The Lion of Gripsholm Castle

Gripsholm Castle in Sweden
Gripsholm Castle in Sweden
iStock.com/AYImages

Swedish blogger Ulrika Good posted a story about a king and his lion that captured the internet, and turned a Swedish meme into an international sensation. She later put up an English version to replace the rough Google translation many were using. King Frederik I of Sweden was given gifts from the Bey  of Algiers in 1731. These included a lion, another wildcat, three hyenas, and a freed slave who became the animals' keeper. The creatures lived out their lives at Djurgården, the Royal Game Park.

Quite a few years after the lion died, some of its remains were sent to a taxidermist to be mounted. All that was left was the pelt and some bones. The taxidermist was not at all familiar with this animal called a lion. So he did the best he could with what he had. There's always the possibility that alcohol was involved.

The Warner Brothers School of Taxidermy did not exist in the 1700s, but many have pointed out how the lion's face resembles a cartoon. Good compared it with the dog Dug from the Pixar movie Up! Others thought it resembled Snagglepuss.

King Frederik's lion is on display to this day at Gripsholm Castle, a former royal residence and now a museum in Mariefred, Södermanland, Sweden. Some have speculated that the taxidermist may have used heraldic lion images as a guide, like the carved lion at Gripsholm Castle shown here. That would at least explain the tongue.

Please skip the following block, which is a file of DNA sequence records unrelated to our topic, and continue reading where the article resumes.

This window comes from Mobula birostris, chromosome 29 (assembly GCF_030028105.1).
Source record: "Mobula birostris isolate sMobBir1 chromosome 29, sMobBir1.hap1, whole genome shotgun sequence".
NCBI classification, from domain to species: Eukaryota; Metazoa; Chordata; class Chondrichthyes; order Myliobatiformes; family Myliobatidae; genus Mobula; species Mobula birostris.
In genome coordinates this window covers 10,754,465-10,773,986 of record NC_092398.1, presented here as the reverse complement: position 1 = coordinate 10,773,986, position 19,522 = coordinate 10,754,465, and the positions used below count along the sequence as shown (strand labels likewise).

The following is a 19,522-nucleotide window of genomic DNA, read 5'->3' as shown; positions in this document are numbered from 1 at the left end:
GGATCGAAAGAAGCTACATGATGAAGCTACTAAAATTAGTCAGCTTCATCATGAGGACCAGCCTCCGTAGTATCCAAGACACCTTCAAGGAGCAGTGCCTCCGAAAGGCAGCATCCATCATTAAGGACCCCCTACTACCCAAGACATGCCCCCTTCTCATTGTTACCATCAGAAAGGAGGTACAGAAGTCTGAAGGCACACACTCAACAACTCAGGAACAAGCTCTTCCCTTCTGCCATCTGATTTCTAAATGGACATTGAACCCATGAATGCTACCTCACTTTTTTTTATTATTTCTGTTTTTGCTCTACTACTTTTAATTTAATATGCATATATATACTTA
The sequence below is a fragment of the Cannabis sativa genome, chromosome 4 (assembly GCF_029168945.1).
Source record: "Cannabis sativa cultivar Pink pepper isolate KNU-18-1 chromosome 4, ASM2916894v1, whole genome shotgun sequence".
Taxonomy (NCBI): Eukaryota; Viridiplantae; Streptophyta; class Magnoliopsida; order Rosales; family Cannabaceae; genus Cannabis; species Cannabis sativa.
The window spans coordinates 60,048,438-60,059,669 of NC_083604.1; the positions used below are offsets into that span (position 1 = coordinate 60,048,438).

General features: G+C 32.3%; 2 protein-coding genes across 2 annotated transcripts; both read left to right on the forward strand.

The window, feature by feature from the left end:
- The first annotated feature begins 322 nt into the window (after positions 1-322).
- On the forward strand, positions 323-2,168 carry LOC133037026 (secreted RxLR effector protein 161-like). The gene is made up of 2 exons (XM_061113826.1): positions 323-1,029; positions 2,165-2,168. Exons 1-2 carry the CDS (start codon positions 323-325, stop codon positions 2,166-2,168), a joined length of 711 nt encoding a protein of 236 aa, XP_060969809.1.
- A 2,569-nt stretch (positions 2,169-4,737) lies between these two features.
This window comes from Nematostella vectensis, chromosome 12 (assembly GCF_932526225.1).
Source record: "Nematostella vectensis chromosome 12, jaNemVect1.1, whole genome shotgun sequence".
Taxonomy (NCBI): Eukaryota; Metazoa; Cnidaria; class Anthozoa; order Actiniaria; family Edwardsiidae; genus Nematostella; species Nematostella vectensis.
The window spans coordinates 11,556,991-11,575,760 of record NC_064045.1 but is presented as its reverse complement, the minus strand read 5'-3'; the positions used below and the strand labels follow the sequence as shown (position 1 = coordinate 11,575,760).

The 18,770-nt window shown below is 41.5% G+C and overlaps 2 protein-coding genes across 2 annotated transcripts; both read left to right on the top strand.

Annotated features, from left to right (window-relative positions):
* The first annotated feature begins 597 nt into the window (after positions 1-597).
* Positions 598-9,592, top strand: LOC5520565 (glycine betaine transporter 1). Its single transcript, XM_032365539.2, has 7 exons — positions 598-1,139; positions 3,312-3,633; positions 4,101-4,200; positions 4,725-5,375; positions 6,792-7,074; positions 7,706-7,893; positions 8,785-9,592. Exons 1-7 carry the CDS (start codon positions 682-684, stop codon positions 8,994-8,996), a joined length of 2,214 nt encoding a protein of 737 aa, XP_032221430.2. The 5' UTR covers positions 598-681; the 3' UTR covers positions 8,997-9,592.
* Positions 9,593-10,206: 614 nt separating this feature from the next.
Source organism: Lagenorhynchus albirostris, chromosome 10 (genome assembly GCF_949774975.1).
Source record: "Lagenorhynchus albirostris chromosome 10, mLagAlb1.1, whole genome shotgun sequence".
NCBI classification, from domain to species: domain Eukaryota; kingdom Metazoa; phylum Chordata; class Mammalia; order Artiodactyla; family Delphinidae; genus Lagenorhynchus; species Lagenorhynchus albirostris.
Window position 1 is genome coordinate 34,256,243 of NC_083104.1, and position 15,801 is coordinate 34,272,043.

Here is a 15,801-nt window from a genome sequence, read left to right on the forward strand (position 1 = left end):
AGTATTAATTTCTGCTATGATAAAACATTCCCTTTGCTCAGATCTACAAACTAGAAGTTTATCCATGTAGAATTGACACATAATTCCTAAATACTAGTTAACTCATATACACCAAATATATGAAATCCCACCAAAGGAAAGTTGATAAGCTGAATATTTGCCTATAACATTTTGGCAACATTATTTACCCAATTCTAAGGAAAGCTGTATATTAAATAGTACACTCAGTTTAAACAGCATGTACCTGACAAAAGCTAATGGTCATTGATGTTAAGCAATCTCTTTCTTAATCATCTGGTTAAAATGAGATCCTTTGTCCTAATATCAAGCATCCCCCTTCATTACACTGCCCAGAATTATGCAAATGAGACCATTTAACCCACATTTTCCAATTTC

Good also pointed us to the lion's Facebook fan page, where you'll find a wonderful collection of tribute images. The lion of Gripsholm Castle has found a home anywhere lions exist in pop culture.

If you ever find yourself in Sweden with time on your hands, you can still see the lion at Gripsholm Castle which is open most afternoons. However, photography is not allowed.

Archaeologists Uncover Infant Remains Wearing Skulls of Older Children

© Sara Juengst
© Sara Juengst

Archaeologists in Salango, Ecuador, recently uncovered two infant skeletons buried with "helmets" made from the skulls of older children, Gizmodo reports.

The discovery is the first of its kind, researchers write in a paper published in the journal Latin American Antiquity. To date, the Salango discovery presents the only known evidence of ancient people using juvenile skulls as burial headgear.

The two burial mounds where the skeletons were uncovered date back to about 100 BCE. It's likely that the skull "helmets" were cut and fitted to the infants' heads while the former were "still fleshed," the researchers write. One infant, estimated to be about 18 months old at the time of death, wears the skull of a child between 4 and 12 years old. The “helmet” was positioned so that the wearer looked “through and out of the cranial vault,” the paper reports (the cranial vault is the area of the skull where the brain is stored). The second infant, which was between 6 and 9 months old at death, is fitted with the skull of a child between 2 and 12 years old.

Images of infant skeletons covered with the bones of older children found in Ecuador